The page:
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We are conducting sensitization campaigns in West Pokot and Turkana Counties on Community Land Act 2016. There are very disturbing observations which have been made by Namati about the delays in implementation of this specific Act. 

What is the need of having progressive laws which are never implemented. Our laws should be just on paper. 

Namati has summarized various demands as follows: 

“In 2016, Kenya enacted the Community Land Act, a law that enables local communities to legally register, own, and manage their communal lands. Despite the passage of this progressive legislation, implementation of the law continues to be delayed, with the Ministry of Lands yet to put in place the necessary personnel and structure to facilitate community land registration. This has left an estimated 3.5 million people unable to register their communal lands, covering roughly 390,000 square kilometers, or 67% of Kenya’s total landmass.

We, organizations working on land and natural resource rights in Kenya, are deeply concerned by the continued delay by the Ministry of Lands to appoint community land registrars to facilitate the community land registration in counties. Justice delayed is justice denied. Additionally, the Ministry, in partnership with county governments, are yet to develop an inventory of all community lands in Kenya and roll out a public awareness programme on the law. This is despite clear timelines stipulated in the Community Land Act regulations gazetted through legal notice number 180.

We applauded the initiative and efforts of the eleven communities from Isiolo, Kajiado, Laikipia, Tana River, and Turkana counties that walked to Kenya’s Ministry of Lands on July 24 to submit their forms for recognition of their claim to land.

Each of the communities met all of the requirements of the Community Land Act. They drafted and adopted detailed bylaws for local land management and governance, and elected Community Land Management Committees to manage the day-to-day affairs of the communities’ land and natural resources. Each community also agreed on their boundaries with neighboring communities and created evidence of their land claims by making maps. Some communities created detailed maps using GPS while others drew maps based on natural boundaries like rivers and mountains.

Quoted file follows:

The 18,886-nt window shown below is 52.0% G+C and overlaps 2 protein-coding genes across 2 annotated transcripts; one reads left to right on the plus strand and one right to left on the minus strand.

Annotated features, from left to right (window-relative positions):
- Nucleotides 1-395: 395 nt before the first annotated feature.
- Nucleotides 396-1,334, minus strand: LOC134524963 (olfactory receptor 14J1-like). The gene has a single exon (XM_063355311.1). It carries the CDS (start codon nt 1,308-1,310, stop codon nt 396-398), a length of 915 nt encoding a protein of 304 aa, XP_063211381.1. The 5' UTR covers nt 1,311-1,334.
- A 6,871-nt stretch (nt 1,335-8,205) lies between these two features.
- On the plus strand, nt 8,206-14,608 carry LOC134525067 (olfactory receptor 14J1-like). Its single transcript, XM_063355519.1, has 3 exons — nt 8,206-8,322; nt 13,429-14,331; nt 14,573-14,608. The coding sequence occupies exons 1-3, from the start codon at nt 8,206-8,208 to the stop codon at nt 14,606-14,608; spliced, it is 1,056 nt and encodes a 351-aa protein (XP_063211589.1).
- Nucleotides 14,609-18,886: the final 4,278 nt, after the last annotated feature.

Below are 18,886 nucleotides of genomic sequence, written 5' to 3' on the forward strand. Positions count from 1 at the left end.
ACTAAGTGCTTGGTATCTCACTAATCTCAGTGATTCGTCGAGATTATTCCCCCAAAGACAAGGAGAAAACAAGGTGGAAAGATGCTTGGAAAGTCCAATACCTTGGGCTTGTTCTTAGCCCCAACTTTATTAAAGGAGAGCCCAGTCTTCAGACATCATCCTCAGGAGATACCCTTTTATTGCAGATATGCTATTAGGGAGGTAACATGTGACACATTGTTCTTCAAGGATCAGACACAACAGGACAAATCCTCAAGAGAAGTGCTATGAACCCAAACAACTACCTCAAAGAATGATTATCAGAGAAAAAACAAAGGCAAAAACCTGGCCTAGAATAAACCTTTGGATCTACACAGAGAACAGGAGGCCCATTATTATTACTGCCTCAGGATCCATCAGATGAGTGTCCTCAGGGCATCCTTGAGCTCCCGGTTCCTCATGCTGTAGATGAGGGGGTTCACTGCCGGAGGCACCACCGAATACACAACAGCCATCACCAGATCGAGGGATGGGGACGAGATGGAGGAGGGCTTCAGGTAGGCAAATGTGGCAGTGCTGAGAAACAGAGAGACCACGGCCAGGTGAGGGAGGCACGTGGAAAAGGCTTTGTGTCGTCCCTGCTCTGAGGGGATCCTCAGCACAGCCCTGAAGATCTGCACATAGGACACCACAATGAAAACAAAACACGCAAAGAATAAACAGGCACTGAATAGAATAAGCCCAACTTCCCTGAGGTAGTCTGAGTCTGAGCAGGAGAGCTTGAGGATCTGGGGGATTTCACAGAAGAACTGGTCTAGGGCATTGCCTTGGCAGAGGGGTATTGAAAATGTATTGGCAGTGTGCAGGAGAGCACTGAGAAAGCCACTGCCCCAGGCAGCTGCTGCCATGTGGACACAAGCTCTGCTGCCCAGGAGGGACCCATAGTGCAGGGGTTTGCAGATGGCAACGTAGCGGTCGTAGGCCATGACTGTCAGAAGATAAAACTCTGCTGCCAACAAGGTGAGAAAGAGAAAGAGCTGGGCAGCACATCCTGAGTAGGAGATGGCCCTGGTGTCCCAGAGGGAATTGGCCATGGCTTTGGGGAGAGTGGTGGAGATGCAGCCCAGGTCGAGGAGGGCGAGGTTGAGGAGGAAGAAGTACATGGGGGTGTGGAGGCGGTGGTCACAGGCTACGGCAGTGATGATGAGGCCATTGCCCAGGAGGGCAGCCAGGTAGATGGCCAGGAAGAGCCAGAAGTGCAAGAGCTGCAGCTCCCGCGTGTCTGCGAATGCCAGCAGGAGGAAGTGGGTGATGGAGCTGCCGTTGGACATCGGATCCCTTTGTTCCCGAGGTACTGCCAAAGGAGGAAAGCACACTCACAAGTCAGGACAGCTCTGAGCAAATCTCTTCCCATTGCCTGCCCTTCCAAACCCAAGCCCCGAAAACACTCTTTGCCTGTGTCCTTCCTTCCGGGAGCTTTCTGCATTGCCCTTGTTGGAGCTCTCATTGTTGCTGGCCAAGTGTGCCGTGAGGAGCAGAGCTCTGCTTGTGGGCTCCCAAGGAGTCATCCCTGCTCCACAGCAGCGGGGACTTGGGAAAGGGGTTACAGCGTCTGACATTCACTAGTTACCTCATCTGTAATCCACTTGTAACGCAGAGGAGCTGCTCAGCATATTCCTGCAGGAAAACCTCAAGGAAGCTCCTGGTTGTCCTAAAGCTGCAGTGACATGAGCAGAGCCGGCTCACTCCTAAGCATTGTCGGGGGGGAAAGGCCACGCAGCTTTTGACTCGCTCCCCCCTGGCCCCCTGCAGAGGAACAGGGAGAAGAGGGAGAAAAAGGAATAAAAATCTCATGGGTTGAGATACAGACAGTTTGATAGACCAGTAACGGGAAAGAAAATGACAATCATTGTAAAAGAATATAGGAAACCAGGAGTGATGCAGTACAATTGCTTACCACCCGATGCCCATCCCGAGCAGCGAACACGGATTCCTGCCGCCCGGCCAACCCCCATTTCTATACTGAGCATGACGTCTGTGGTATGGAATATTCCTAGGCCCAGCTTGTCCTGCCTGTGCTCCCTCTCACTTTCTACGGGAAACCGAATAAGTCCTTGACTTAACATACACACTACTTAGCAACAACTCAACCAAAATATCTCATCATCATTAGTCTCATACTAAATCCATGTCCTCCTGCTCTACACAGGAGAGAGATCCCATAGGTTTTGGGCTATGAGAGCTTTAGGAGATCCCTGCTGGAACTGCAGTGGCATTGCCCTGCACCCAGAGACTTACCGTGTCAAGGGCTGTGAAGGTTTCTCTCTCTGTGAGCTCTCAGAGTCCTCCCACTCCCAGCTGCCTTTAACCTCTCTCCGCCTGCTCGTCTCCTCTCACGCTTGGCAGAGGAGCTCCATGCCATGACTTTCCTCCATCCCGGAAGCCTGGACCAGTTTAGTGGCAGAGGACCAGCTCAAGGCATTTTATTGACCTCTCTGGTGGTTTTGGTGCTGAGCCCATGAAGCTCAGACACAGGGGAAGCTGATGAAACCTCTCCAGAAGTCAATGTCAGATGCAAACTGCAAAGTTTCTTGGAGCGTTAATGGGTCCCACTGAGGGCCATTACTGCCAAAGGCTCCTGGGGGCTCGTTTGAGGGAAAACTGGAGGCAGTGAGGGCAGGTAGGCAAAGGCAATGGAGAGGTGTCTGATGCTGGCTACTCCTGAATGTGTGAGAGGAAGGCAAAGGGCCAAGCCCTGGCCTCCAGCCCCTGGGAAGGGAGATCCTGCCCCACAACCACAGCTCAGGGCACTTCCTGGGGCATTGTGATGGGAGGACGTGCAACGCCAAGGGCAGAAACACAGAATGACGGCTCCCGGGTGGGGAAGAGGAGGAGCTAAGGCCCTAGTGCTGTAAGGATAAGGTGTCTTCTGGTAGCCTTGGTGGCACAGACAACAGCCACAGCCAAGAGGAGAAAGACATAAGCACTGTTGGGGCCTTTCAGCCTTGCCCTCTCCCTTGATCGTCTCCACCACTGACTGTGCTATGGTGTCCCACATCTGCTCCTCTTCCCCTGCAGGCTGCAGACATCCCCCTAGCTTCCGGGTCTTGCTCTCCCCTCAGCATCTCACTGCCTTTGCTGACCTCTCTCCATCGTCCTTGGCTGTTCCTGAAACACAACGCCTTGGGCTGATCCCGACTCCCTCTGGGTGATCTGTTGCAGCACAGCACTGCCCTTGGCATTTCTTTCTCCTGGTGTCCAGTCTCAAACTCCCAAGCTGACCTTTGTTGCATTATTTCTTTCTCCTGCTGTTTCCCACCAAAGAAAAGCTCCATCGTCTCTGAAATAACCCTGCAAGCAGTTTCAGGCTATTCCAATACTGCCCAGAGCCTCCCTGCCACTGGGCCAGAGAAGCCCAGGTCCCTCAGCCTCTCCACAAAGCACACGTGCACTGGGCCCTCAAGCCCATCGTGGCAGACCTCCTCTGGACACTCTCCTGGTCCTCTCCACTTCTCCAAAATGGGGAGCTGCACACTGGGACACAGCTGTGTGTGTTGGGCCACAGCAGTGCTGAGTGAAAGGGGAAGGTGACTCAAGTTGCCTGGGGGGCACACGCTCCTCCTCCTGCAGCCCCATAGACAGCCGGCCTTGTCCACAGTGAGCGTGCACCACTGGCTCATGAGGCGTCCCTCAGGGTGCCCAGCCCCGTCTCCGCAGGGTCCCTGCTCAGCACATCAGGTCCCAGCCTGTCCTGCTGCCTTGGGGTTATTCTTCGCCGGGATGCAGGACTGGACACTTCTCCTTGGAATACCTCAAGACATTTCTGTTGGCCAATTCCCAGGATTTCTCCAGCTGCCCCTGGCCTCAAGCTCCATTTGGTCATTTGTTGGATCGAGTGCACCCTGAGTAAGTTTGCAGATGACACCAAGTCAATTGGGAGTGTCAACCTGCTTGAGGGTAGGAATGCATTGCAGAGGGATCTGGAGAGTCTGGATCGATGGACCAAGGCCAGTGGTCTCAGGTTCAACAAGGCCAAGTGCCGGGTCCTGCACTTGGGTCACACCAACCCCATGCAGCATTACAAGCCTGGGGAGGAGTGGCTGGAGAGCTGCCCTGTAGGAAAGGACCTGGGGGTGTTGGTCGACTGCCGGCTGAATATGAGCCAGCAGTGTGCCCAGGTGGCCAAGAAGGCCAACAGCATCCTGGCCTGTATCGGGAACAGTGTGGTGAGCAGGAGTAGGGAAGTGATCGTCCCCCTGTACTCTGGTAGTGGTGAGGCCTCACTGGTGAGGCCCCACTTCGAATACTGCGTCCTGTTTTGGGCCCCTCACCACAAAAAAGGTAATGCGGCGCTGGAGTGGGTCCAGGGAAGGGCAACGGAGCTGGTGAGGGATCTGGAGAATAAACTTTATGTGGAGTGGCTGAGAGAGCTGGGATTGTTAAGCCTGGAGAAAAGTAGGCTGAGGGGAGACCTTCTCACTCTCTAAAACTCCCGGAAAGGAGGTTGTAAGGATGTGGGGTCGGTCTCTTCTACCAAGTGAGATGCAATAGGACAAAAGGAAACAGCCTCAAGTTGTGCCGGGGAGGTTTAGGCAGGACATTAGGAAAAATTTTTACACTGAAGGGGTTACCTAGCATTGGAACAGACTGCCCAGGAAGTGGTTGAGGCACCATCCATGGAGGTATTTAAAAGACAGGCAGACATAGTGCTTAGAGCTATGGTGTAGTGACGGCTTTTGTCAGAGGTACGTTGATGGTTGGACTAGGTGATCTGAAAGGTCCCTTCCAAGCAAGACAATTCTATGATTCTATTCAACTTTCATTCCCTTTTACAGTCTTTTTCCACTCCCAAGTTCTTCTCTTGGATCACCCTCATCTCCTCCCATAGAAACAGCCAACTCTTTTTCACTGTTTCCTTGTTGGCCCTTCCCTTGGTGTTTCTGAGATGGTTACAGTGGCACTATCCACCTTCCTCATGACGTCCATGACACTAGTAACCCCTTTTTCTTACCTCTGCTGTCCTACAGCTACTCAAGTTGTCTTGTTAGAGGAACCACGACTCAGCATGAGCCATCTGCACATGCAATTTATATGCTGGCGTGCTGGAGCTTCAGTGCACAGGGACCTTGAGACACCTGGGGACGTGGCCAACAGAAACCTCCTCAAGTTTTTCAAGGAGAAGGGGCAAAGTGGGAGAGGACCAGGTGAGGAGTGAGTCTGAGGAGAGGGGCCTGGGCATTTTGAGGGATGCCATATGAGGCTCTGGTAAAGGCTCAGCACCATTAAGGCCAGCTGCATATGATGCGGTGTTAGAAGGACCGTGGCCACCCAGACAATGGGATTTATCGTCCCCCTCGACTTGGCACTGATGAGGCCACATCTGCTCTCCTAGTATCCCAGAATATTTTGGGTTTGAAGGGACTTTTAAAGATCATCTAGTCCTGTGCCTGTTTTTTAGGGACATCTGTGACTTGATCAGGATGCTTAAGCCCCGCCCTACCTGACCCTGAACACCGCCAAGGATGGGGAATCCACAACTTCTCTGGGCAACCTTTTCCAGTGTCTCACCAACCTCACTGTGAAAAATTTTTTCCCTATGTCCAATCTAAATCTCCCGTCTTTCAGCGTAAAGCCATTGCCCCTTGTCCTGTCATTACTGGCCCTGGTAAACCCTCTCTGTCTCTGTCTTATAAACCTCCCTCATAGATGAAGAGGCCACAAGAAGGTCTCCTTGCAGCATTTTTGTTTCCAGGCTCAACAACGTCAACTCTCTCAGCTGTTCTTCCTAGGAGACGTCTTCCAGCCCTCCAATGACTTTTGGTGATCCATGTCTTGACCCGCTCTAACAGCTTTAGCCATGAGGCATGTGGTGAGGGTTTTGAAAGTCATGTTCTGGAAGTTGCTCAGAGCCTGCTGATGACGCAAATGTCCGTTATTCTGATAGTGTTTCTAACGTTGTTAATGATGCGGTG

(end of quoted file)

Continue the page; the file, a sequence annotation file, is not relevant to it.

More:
Their forms and supporting documents were received by the Department of Adjudication and Settlement for processing and we hope that this marks the beginning of swift action from the Ministry of Land. As reported in the media, the Ministry promised that the applications will be processed and community land registrars will be in place within the next four months.

The events on July 24th indicate that a number of communities in Kenya have met all the requirements of the Community Land Act and are ready to have their land registered. The communities have done their part – it high time the Ministry did its part.

Our Demands

We affirm and support claims by communities in Kenya over their customary and indigenous lands and call upon the Ministry of Lands to move swiftly to implement the law. We further offer our commitment to support the Ministry in ensuring timely implementation of the law and secure tenure rights for communities in Kenya. We also call upon county governments as trustees of unregistered lands to submit inventories to the Ministry of Lands of all community lands in their counties.

We remind counties that their role as trustees has legal limitations – they are not to sell, transfer, or convert for private purposes any unregistered community land. Counties have a role in ensuring that communities are organized and prepared for registration. Counties should therefore dedicate budgets to support communities to meet all the requirements of the law.

Specifically, we demand that the Ministry of Lands, under the leadership of the Cabinet Secretary, does the following:

  • Immediately gazette and deploy Community Land Registration Units in accordance with the Land Registration Act of 2012.
  • Appoint, train, and deploy Community Land Registrars to each of the Community Land Registration Units to facilitate the processing of community land claims.
  • Implement the legally mandated national public awareness programme on the Community Land Act.
  • Provide detailed guidance to county governments on the legally managed submission of community land inventories for each county.
  • Process the submitted applications from the 11 communities in a timely manner.


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